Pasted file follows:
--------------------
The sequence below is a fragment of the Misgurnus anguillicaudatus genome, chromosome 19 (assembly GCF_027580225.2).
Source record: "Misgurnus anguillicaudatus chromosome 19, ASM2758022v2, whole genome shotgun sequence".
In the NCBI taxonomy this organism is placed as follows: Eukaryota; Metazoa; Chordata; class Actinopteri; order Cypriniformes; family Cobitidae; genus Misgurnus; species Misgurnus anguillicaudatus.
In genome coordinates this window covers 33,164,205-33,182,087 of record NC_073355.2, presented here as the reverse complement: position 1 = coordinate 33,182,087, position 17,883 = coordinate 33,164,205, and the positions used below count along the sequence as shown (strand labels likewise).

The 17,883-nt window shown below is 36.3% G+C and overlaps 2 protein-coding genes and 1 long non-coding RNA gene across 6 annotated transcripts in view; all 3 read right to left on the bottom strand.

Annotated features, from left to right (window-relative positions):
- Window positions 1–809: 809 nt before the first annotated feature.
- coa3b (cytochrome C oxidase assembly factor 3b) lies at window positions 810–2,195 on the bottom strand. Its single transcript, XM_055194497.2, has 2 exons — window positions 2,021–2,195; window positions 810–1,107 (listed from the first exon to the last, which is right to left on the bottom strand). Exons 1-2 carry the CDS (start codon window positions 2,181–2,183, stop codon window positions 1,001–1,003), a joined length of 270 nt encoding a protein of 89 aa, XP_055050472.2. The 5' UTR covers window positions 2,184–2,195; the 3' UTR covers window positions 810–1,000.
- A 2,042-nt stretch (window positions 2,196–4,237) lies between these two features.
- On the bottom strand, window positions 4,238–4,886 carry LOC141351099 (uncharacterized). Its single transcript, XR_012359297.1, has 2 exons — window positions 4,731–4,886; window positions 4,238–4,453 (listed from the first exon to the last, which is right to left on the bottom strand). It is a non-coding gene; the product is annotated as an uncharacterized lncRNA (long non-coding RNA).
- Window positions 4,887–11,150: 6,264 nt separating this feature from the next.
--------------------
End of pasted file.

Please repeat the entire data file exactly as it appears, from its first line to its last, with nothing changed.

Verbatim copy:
The sequence below is a fragment of the Misgurnus anguillicaudatus genome, chromosome 19 (assembly GCF_027580225.2).
Source record: "Misgurnus anguillicaudatus chromosome 19, ASM2758022v2, whole genome shotgun sequence".
In the NCBI taxonomy this organism is placed as follows: Eukaryota; Metazoa; Chordata; class Actinopteri; order Cypriniformes; family Cobitidae; genus Misgurnus; species Misgurnus anguillicaudatus.
In genome coordinates this window covers 33,164,205-33,182,087 of record NC_073355.2, presented here as the reverse complement: position 1 = coordinate 33,182,087, position 17,883 = coordinate 33,164,205, and the positions used below count along the sequence as shown (strand labels likewise).

The 17,883-nt window shown below is 36.3% G+C and overlaps 2 protein-coding genes and 1 long non-coding RNA gene across 6 annotated transcripts in view; all 3 read right to left on the bottom strand.

Annotated features, from left to right (window-relative positions):
- Window positions 1–809: 809 nt before the first annotated feature.
- coa3b (cytochrome C oxidase assembly factor 3b) lies at window positions 810–2,195 on the bottom strand. Its single transcript, XM_055194497.2, has 2 exons — window positions 2,021–2,195; window positions 810–1,107 (listed from the first exon to the last, which is right to left on the bottom strand). Exons 1-2 carry the CDS (start codon window positions 2,181–2,183, stop codon window positions 1,001–1,003), a joined length of 270 nt encoding a protein of 89 aa, XP_055050472.2. The 5' UTR covers window positions 2,184–2,195; the 3' UTR covers window positions 810–1,000.
- A 2,042-nt stretch (window positions 2,196–4,237) lies between these two features.
- On the bottom strand, window positions 4,238–4,886 carry LOC141351099 (uncharacterized). Its single transcript, XR_012359297.1, has 2 exons — window positions 4,731–4,886; window positions 4,238–4,453 (listed from the first exon to the last, which is right to left on the bottom strand). It is a non-coding gene; the product is annotated as an uncharacterized lncRNA (long non-coding RNA).
- Window positions 4,887–11,150: 6,264 nt separating this feature from the next.